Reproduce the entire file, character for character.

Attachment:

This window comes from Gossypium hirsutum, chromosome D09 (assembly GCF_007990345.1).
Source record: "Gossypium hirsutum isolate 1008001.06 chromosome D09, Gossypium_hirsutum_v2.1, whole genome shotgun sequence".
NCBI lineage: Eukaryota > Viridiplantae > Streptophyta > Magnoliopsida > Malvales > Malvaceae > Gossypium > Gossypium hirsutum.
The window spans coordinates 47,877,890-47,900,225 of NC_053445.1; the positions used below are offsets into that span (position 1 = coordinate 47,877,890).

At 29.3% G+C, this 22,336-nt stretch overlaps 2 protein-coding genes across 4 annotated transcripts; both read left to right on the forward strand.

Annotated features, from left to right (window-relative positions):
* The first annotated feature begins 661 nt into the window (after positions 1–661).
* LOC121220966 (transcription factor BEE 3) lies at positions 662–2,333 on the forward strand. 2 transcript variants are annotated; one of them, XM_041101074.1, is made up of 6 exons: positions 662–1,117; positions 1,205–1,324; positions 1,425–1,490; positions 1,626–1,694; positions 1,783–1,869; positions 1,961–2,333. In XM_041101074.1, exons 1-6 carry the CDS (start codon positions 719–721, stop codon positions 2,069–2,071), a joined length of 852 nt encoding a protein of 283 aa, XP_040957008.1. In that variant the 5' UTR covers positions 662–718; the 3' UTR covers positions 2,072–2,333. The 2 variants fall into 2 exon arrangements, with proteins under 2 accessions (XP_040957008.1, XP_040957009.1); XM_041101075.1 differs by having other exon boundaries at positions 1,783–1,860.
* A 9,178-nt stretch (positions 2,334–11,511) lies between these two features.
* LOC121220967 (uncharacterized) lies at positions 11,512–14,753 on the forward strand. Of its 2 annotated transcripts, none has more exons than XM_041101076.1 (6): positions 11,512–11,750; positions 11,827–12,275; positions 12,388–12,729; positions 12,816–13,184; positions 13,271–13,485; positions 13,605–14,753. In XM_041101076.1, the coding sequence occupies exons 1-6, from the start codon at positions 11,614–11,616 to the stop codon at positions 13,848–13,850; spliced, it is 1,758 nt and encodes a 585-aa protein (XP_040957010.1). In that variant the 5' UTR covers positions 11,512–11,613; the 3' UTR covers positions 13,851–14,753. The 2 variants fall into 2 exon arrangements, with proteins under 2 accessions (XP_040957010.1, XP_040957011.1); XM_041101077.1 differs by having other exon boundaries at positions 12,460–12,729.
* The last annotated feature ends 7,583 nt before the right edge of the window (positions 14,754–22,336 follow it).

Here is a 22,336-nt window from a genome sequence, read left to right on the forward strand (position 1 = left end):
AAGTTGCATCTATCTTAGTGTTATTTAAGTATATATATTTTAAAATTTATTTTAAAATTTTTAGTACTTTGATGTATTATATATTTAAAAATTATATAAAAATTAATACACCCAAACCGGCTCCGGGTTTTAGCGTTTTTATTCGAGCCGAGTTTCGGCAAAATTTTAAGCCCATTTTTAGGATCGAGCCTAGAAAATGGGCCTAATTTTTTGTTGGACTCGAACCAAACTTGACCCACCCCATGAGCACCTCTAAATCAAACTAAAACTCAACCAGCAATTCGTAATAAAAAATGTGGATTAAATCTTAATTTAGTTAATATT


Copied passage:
This window comes from Gossypium hirsutum, chromosome D09 (assembly GCF_007990345.1).
Source record: "Gossypium hirsutum isolate 1008001.06 chromosome D09, Gossypium_hirsutum_v2.1, whole genome shotgun sequence".
NCBI lineage: Eukaryota > Viridiplantae > Streptophyta > Magnoliopsida > Malvales > Malvaceae > Gossypium > Gossypium hirsutum.
The window spans coordinates 47,877,890-47,900,225 of NC_053445.1; the positions used below are offsets into that span (position 1 = coordinate 47,877,890).

At 29.3% G+C, this 22,336-nt stretch overlaps 2 protein-coding genes across 4 annotated transcripts; both read left to right on the forward strand.

Annotated features, from left to right (window-relative positions):
* The first annotated feature begins 661 nt into the window (after positions 1–661).
* LOC121220966 (transcription factor BEE 3) lies at positions 662–2,333 on the forward strand. 2 transcript variants are annotated; one of them, XM_041101074.1, is made up of 6 exons: positions 662–1,117; positions 1,205–1,324; positions 1,425–1,490; positions 1,626–1,694; positions 1,783–1,869; positions 1,961–2,333. In XM_041101074.1, exons 1-6 carry the CDS (start codon positions 719–721, stop codon positions 2,069–2,071), a joined length of 852 nt encoding a protein of 283 aa, XP_040957008.1. In that variant the 5' UTR covers positions 662–718; the 3' UTR covers positions 2,072–2,333. The 2 variants fall into 2 exon arrangements, with proteins under 2 accessions (XP_040957008.1, XP_040957009.1); XM_041101075.1 differs by having other exon boundaries at positions 1,783–1,860.
* A 9,178-nt stretch (positions 2,334–11,511) lies between these two features.
* LOC121220967 (uncharacterized) lies at positions 11,512–14,753 on the forward strand. Of its 2 annotated transcripts, none has more exons than XM_041101076.1 (6): positions 11,512–11,750; positions 11,827–12,275; positions 12,388–12,729; positions 12,816–13,184; positions 13,271–13,485; positions 13,605–14,753. In XM_041101076.1, the coding sequence occupies exons 1-6, from the start codon at positions 11,614–11,616 to the stop codon at positions 13,848–13,850; spliced, it is 1,758 nt and encodes a 585-aa protein (XP_040957010.1). In that variant the 5' UTR covers positions 11,512–11,613; the 3' UTR covers positions 13,851–14,753. The 2 variants fall into 2 exon arrangements, with proteins under 2 accessions (XP_040957010.1, XP_040957011.1); XM_041101077.1 differs by having other exon boundaries at positions 12,460–12,729.
* The last annotated feature ends 7,583 nt before the right edge of the window (positions 14,754–22,336 follow it).

Here is a 22,336-nt window from a genome sequence, read left to right on the forward strand (position 1 = left end):
AAGTTGCATCTATCTTAGTGTTATTTAAGTATATATATTTTAAAATTTATTTTAAAATTTTTAGTACTTTGATGTATTATATATTTAAAAATTATATAAAAATTAATACACCCAAACCGGCTCCGGGTTTTAGCGTTTTTATTCGAGCCGAGTTTCGGCAAAATTTTAAGCCCATTTTTAGGATCGAGCCTAGAAAATGGGCCTAATTTTTTGTTGGACTCGAACCAAACTTGACCCACCCCATGAGCACCTCTAAATCAAACTAAAACTCAACCAGCAATTCGTAATAAAAAATGTGGATTAAATCTTAATTTAGTTAATATT